We have a lot more control over our security than we may think.
Only send money to people you know. Every app encourages you to only interact with people you know and trust. Peer-to-peer apps are not meant for a random Craigslist or Facebook Marketplace purchase. Once your send money to a stranger, you won’t be able to get that money back.
Use a safe, trusted payment platform. It is incredibly important to use only platforms from companies you know and trust. Before downloading from an app store, take a close look at the name of the app. Make sure that the app name matches the merchant name and check the developer. If something seems off, do a quick Google search for more information so that you know you're not downloading the wrong app.
Avoid downloading random apps, especially on public Wi-Fi. As you're probably aware, there are apps out there that contain malware and spyware. Just as you wouldn’t download random files on your computer, you shouldn’t download any-old app. Use the same diligence as mentioned above: take a look at the developer of the app, wait until you are off public Wi-Fi and do a Google search to check that the app can be trusted. Also, if you have kids that are using your device, review any games or apps before they download them. Your device is not only your wallet. It is your window to the entire world. And you don’t want that window unlocked for anyone to crawl in and poke around.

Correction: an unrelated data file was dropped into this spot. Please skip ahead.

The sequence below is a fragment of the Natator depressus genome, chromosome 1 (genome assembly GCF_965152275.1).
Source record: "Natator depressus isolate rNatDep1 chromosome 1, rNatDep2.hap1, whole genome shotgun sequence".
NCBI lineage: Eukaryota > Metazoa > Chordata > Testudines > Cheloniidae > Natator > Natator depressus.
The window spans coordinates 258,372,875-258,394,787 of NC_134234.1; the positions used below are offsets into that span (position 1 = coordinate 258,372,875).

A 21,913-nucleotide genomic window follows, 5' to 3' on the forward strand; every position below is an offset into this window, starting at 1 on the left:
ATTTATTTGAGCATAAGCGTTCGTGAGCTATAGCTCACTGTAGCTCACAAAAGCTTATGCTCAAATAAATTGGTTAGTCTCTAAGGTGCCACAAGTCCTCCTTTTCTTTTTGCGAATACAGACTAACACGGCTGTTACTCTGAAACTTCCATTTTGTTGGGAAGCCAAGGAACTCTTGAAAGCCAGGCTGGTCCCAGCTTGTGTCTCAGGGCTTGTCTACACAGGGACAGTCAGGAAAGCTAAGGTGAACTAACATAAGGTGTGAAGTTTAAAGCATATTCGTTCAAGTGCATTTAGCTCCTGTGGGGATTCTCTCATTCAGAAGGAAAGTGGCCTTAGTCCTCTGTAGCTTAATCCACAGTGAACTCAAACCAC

Keep your password private. Just as you wouldn’t share your PIN, you shouldn’t share your password.
Monitor your accounts. Watch your accounts closely, and when you see something out of place, contact your card company right away. If you're a member of Alliant, download the Alliant Mobile Banking App so you can check your balance anytime, anywhere.
Hopefully I have relieved any fears you may have had in adopting a mobile wallet or payment app. Digital apps can be more secure than some traditional methods. There are just a few more things to note when using a mobile wallet.
Keep your phone charged. If your phone is dead, you can’t use your wallet. Since you will be even more dependent on your phone, keep an eye on your battery. If you don’t have a charger for your car yet, get one for emergencies. If you know you will be gone for the entire day, watch your usage and be more diligent about closing apps.
Read the app’s privacy agreement. How will your information be used and what will be stored? The mobile payment app may be able to track all of your transactions, which can tell someone a lot about you. If you read the privacy agreement, you will be able to better understand how your information can be used.
Download the app that’s right for you. Now that you understand the security behind mobile wallets and payment apps, download the app that caters best to your needs. Each peer to peer mobile app is slightly different. Knowing the transaction limits, who you can send money to, and the convenience of each will help you pick the best payment app for you.
Kathryn Pins is a marketing content specialist at Alliant. She’s passionate about finding and communicating meaningful financial information with Money Mentor readers. Kathryn is a saver who gets more excited about certificates and her Roth IRA than shopping. When she does spend her earnings, it’s on furthering her education, travel, unique experiences, and loved ones.